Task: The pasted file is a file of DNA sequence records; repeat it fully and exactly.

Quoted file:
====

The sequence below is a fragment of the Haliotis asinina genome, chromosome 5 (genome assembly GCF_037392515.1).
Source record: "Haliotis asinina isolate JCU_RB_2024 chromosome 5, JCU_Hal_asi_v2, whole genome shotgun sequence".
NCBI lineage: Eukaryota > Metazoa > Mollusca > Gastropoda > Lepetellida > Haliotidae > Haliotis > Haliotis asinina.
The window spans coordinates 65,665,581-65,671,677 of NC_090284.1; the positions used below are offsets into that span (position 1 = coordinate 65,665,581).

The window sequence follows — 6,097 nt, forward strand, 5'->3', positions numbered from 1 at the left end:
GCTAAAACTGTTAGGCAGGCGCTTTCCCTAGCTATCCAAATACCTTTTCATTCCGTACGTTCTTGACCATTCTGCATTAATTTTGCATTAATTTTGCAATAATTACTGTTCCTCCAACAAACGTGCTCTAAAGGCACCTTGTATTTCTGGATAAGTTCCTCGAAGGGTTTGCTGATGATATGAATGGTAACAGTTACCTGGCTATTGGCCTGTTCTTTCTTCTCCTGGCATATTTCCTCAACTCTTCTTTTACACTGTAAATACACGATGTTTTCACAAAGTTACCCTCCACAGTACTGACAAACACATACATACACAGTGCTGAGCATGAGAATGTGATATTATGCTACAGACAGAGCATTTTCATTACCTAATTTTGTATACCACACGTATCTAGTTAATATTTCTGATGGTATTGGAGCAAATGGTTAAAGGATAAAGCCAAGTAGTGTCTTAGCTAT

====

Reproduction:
The sequence below is a fragment of the Haliotis asinina genome, chromosome 5 (genome assembly GCF_037392515.1).
Source record: "Haliotis asinina isolate JCU_RB_2024 chromosome 5, JCU_Hal_asi_v2, whole genome shotgun sequence".
NCBI lineage: Eukaryota > Metazoa > Mollusca > Gastropoda > Lepetellida > Haliotidae > Haliotis > Haliotis asinina.
The window spans coordinates 65,665,581-65,671,677 of NC_090284.1; the positions used below are offsets into that span (position 1 = coordinate 65,665,581).

The window sequence follows — 6,097 nt, forward strand, 5'->3', positions numbered from 1 at the left end:
GCTAAAACTGTTAGGCAGGCGCTTTCCCTAGCTATCCAAATACCTTTTCATTCCGTACGTTCTTGACCATTCTGCATTAATTTTGCATTAATTTTGCAATAATTACTGTTCCTCCAACAAACGTGCTCTAAAGGCACCTTGTATTTCTGGATAAGTTCCTCGAAGGGTTTGCTGATGATATGAATGGTAACAGTTACCTGGCTATTGGCCTGTTCTTTCTTCTCCTGGCATATTTCCTCAACTCTTCTTTTACACTGTAAATACACGATGTTTTCACAAAGTTACCCTCCACAGTACTGACAAACACATACATACACAGTGCTGAGCATGAGAATGTGATATTATGCTACAGACAGAGCATTTTCATTACCTAATTTTGTATACCACACGTATCTAGTTAATATTTCTGATGGTATTGGAGCAAATGGTTAAAGGATAAAGCCAAGTAGTGTCTTAGCTAT